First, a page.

Government will soon introduce four-way stop intersections at which all vehicles will be compelled to stop on approaching, and replace road signs to comply with road traffic regulations in Sadc. Carriage markings will also be redesigned to match with those in other countries in the region.
The Zimbabwe Traffic Safety Council said the four-way stop system was generally safer than traditional stop signs or signal-controlled intersections.
A four-way stop, also known as an all-way stop, is an intersection system used where traffic approaching from all directions is required to stop at all times before proceeding through the intersection.
The development is part of a new road traffic system that will be incorporated into the new Highway Code set to be launched by the TSCZ, under the Ministry of Transport and Infrastructure Development next year.
TSCZ managing director Mr Obio Chinyere yesterday said the introduction of four-way stops was one of the major changes in the new Highway Code as part of alignment of the country's traffic rules and regulations with those of other Sadc countries.
"The new road traffic system is a new section introduced in our Highway Code and is set to improve safety and reduce accidents," Mr Chinyere said.
He said the four-way stop junction had many advantages since it did not require installation of expensive traffic lights,
The basic rule is that it all drivers must reduce speed and stop before proceeding. The first car to get to the stop will be the first to proceed through the intersection.
"We have looked at other highway codes in the region and, for example, we have discovered that the four-way stops are commonly used and are very effective in countries such as Namibia and South Africa," he said.
Mr Chinyere said the country was facing electricity challenges which constantly affected traffic lights and the four-way stop would go a long way in reducing accidents and traffic jams.
He said the Highway Code would also introduce Sadc road traffic signs and dual markings in line with the regional bloc's Protocol on Transport, Communication and Meteorology.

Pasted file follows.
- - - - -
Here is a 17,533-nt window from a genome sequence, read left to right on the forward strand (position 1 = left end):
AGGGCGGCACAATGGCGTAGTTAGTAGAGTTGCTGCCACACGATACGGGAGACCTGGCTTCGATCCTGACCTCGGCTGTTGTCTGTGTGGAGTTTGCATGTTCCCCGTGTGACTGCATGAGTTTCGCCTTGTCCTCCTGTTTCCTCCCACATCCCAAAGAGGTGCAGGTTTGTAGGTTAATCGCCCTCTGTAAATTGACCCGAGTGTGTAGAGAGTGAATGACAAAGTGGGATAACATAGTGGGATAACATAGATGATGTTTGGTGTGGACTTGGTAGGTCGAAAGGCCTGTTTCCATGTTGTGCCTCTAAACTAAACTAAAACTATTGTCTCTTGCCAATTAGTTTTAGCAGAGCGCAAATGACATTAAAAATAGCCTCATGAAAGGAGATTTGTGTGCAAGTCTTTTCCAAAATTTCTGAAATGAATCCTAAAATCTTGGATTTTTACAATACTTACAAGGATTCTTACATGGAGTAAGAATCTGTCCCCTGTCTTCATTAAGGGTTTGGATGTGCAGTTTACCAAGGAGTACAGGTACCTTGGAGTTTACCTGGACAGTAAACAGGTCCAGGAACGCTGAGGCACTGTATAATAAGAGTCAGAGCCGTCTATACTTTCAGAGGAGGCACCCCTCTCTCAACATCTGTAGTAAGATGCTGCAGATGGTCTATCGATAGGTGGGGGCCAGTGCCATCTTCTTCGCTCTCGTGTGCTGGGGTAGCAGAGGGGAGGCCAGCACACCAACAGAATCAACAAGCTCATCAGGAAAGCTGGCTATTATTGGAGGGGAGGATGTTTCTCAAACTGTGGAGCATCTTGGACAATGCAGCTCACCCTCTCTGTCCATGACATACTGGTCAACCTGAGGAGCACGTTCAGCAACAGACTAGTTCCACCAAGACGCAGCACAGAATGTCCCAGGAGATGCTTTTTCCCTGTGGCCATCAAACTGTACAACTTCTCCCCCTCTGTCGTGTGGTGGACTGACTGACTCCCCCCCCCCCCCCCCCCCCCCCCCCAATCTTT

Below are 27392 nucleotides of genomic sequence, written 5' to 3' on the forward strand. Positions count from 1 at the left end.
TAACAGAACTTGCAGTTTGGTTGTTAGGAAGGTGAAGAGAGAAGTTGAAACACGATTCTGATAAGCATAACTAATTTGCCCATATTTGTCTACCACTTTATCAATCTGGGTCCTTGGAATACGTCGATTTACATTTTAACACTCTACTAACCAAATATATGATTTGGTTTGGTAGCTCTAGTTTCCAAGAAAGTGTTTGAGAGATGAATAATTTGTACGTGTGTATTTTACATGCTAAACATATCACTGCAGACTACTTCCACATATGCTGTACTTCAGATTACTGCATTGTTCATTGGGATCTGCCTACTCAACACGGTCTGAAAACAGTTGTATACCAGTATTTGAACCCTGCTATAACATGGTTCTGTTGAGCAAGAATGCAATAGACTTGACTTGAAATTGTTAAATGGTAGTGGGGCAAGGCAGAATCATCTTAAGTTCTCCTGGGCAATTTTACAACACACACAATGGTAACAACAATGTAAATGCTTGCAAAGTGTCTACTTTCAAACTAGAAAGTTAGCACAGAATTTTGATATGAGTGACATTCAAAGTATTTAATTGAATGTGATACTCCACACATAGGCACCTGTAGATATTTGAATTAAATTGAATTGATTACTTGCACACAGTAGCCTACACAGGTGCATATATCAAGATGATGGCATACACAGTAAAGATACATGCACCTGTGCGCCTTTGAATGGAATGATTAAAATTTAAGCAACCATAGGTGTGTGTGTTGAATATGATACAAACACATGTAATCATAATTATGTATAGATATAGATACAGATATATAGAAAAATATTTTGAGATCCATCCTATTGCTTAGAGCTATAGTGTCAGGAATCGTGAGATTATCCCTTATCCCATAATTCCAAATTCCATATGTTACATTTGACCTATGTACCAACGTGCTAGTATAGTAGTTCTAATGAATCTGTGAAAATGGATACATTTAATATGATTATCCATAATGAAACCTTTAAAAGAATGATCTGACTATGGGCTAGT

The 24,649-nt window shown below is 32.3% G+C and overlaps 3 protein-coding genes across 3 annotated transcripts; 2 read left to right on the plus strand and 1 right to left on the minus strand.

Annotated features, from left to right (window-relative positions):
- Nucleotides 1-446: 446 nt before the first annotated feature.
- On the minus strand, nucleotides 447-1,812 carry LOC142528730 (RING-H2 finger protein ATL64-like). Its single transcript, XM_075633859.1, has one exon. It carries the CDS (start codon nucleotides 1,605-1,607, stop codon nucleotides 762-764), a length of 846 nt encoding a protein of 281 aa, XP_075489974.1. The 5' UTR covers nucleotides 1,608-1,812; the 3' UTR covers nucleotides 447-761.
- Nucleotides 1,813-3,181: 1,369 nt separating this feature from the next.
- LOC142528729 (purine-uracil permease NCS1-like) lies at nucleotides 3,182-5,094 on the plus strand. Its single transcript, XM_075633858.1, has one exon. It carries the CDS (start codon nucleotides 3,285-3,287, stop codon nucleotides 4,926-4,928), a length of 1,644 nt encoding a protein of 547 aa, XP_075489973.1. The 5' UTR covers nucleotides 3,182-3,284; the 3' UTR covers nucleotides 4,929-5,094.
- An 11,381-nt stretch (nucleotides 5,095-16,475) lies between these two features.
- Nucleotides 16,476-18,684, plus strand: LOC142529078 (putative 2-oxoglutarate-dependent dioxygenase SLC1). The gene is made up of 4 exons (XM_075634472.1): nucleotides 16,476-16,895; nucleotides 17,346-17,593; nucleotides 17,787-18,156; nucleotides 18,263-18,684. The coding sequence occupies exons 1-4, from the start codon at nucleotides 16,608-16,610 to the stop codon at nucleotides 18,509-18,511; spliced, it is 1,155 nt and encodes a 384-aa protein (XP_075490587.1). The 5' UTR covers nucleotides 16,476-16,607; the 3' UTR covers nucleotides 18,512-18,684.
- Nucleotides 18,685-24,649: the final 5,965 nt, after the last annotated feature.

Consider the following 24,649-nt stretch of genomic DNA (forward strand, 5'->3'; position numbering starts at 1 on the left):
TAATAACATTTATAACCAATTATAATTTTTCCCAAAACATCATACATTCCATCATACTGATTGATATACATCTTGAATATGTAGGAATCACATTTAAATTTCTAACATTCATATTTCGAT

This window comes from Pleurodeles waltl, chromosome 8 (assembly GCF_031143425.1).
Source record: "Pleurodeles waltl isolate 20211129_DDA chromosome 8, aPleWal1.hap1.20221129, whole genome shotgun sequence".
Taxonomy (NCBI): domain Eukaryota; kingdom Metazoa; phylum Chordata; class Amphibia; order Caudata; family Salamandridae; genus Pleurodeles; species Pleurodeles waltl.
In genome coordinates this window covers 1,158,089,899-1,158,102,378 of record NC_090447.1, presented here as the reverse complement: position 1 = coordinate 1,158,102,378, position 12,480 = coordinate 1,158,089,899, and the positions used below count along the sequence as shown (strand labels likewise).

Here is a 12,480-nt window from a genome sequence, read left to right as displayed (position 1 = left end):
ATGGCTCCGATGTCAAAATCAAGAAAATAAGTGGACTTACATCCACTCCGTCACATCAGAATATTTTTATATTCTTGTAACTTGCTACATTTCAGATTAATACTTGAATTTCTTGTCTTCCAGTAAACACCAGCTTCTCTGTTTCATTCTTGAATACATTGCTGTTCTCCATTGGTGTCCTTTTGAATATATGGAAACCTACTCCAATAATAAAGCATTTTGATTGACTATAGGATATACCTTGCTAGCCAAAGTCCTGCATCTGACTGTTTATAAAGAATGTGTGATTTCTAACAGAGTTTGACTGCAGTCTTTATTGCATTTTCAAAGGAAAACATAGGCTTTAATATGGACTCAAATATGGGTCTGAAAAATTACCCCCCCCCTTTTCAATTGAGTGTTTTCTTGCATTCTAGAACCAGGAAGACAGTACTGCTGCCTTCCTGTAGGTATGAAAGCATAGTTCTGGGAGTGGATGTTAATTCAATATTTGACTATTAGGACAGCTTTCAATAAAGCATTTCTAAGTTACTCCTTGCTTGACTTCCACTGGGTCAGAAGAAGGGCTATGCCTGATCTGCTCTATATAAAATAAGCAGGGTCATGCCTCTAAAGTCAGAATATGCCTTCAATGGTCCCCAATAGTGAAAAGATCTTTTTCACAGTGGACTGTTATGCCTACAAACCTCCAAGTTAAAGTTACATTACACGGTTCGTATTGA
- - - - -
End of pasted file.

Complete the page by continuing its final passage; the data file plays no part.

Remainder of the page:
The Protocol requires the region to harmonise road infrastructure.
"All Sadc countries are now required to have uniform traffic control devices and this includes road markings, signs and traffic signals," Mr Chinyere said.
The main reason for the use of stop signs at road junctions is safety.
Four-way stop signs are widely used in other countries such as the United States, Canada, Sweden, South Africa and Namibia.
Stop-controlled intersections are believed to be safer than those without any traffic control.
According to an international study of locations where the system is in use, all-way stop controls applied to four-legged intersections may reduce accident occurrence by 45 percent.
Meanwhile, people have expressed outrage over the Traffic Safety Council of Zimbabwe's decision to introduce new regulations that will penalise pedestrians who cross roads at undesignated points.
TSCZ recently announced plans to tighten the Highway Code by penalising pedestrians with a jail term of up to six months or a US$20 fine starting next year for violating traffic laws.
A snap survey of pedestrians conducted by The Herald yesterday showed many people thought the measures were impractical because of the influx of cars in the country and the fact that many traffic lights were either not user-friendly or not working at all.
"Most of the traffic lights are not working as we do not have proper technology used in other countries where pedestrians also have control over traffic lights," said Takaidza Takaidza of Chitungwiza.
"Robots are not functional and our road markings are bad. The council needs to ensure that all pedestrian crossings are clearly marked and that motorists also respect pedestrians who are road users as well."
Said Mary Shelton who works in Harare: "The authorities have to first invest heavily in the repair and maintenance of all the existing traffic signs and lights.
"They must repair the city's pothole filled roads to ensure safe crossing points for pedestrians.
"I do not think it is a reasonable idea in the city considering the traffic jams which occur during peak hour. It means I will have to wait for hours before I cross; motorists do not pave way for pedestrians during peak periods."
Others felt TSCZ should focus more on protecting rather than punishing pedestrians.
Clara Mangeya said: "The Traffic Safety Council should first ensure that traffic lights are functional and all zebra crossings clearly marked before they move to punish pedestrians."
However, others said the regulations would restore sanity in urban centres and reduce road traffic accidents.
"There should be strict regulations on pedestrians because we experience many road accidents and deaths because of pedestrians crossing in the wrong places," said Blessing Moyo, a commuter omnibus driver.
Some said more emphasis should be put on restoring sanity at ranks and termini where kombi drivers, touts and marshals did as they pleased.
The new Highway Code will encompass all road users unlike in the past when it emphasised rules for motorists and cyclists.
The current Highway Code was formulated in 1972, and TSCZ officials said it was outdated.